Organic farmer loses WA Court appeal against GMO crop neighbour
In a blow to organic farming, the Western Australian Court of Appeal has held that a farmer of genetically modified (GM) crops was not liable for the losses caused to his organic farming neighbour. On Thursday 3 September 2015, the court handed down its judgment in the landmark genetically modified negligence case Marsh v Baxter.
Following previous hearings over the dispute, it held by a two-to-one majority that Michael Baxter, a farmer of GM crops, was not liable for a loss suffered by Steve Marsh, a neighbouring organic farmer.
The majority judgment, by Justices David Newnes and Justice Graeme Murphy, focused on the fact that Marsh had chosen to farm organic produce, which did not create an additional duty on Baxter or make his lawful use of land constitute “wrongful interference” with use of the neighbouring hand. They noted that Marsh’s use of land was “abnormally sensitive” and this did not permit the imposition of limitations on neighbouring land beyond what is normally required.
The majority judgment stated:
The appellants were, of course, entitled to enter into arrangements which had the effect that their land was being put to an abnormally sensitive use, but their neighbours did not then fall under an obligation to limit their farming activities on their own land so as not to interfere with that use of the appellants’ land.
It was also stated to be not relevant that Baxter was aware of the strict conditions Marsh’s farm was under to meet the organic standard:
It is not to the point that the appellants sought to make the respondent aware of the relevant terms of the NASAA contract. Nor is it to the point that the appellants were carrying on their organic farming activities under the contract before the respondent commenced, or even was permitted to commence, to grow GM canola. Neither enabled the appellants to enlarge their rights at the expense of their neighbours.
The judges further noted that the actions taken by GM farmer Michael Baxter were “common and ordinary” uses of the land at the centre of the dispute:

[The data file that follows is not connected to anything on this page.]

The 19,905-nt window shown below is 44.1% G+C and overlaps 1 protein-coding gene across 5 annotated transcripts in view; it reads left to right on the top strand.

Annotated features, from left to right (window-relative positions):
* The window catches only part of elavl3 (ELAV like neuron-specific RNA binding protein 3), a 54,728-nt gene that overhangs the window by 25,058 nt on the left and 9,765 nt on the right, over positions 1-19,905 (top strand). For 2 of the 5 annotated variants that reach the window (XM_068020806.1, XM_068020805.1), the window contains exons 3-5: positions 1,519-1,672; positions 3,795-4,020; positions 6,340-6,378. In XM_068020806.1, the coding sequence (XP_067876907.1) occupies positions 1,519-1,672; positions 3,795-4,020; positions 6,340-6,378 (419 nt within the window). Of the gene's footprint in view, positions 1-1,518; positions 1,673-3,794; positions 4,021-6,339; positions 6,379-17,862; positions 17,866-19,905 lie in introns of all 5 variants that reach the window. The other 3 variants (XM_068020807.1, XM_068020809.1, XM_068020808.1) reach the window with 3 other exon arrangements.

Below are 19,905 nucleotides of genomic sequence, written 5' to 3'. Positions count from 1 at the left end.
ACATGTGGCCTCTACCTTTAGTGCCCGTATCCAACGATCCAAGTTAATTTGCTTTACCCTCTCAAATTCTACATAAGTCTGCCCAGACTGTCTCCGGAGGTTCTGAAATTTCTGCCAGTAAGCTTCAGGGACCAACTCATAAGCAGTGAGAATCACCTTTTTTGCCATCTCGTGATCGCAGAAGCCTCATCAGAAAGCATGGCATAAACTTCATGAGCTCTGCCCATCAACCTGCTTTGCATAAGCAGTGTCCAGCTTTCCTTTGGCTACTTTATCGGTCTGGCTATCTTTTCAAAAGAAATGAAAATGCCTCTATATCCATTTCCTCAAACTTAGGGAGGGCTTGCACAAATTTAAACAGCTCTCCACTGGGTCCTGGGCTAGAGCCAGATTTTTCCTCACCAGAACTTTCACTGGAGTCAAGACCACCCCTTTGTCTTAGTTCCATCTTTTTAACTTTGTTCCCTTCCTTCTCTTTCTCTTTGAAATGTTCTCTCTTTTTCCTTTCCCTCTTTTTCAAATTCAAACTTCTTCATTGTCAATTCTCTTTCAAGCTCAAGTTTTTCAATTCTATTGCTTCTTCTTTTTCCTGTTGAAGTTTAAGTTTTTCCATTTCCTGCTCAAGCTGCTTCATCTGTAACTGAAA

In the circumstances, in our opinion, in the district of Kojonup, crop farming, including canola farming, was a common and ordinary use of the land, and harvesting was integral to or a necessary part of crop farming. Swathing was a conventional and moreover the generally preferred method of harvesting canola crops, and formed part of the common and ordinary use of the land in the district.
In contrast, organic farming was “at best, an isolated practice in the area”.
In her dissenting judgment, Justice Carmel McLure stated that the interference with Marsh’s use and enjoyment of his property was “substantial and unreasonable” and constituted a private nuisance. Justice McLure further stated that Baxter “had actual knowledge of the risk of decertification when he engaged in the conduct which caused the harm to the appellants”.
In the original Western Australian Supreme Court hearing in May 2014, Marsh claimed but was denied $85,000 in damages and a permanent injunction against Baxter. Marsh’s basis for the claim was due to the loss of his organic certification after contamination from GM crops from Baxter’s neighbouring farm. However, the Court held Baxter not to be negligent and instead focused on the “unreasonableness” of decertification by the National Association of Sustainable Agriculture Australia (NASSA) and NASAA’s subsidiary certifying organisation NASAA Certified Organic Pty Ltd (NCO), who decertified approximately 70 per cent of the Marsh property.
The Courts costs decision has yet to be announced but is estimated to be many hundreds of thousands of dollars.
Outside the court after the decision was handed down on 3 September 2015, the unsuccessful plaintiff organic farmer Steve Marsh told gathered news reporters that he was considering a further appeal to the Australian High Court. He also noted the decision in the WA court of appeal was not unanimous.
Justice McLure noted that the use of gene technology “has long been highly contentious and divisive” but that this debate went beyond the matter in contention.
Contrary to the expectations of the Organic farmer and his supporters, this Australian court decision appears to strengthened the legal position of in favour of the farming of GM crops. The decision has not imposed any stricter duty of care or threshold for protecting Organics farming neighbours.
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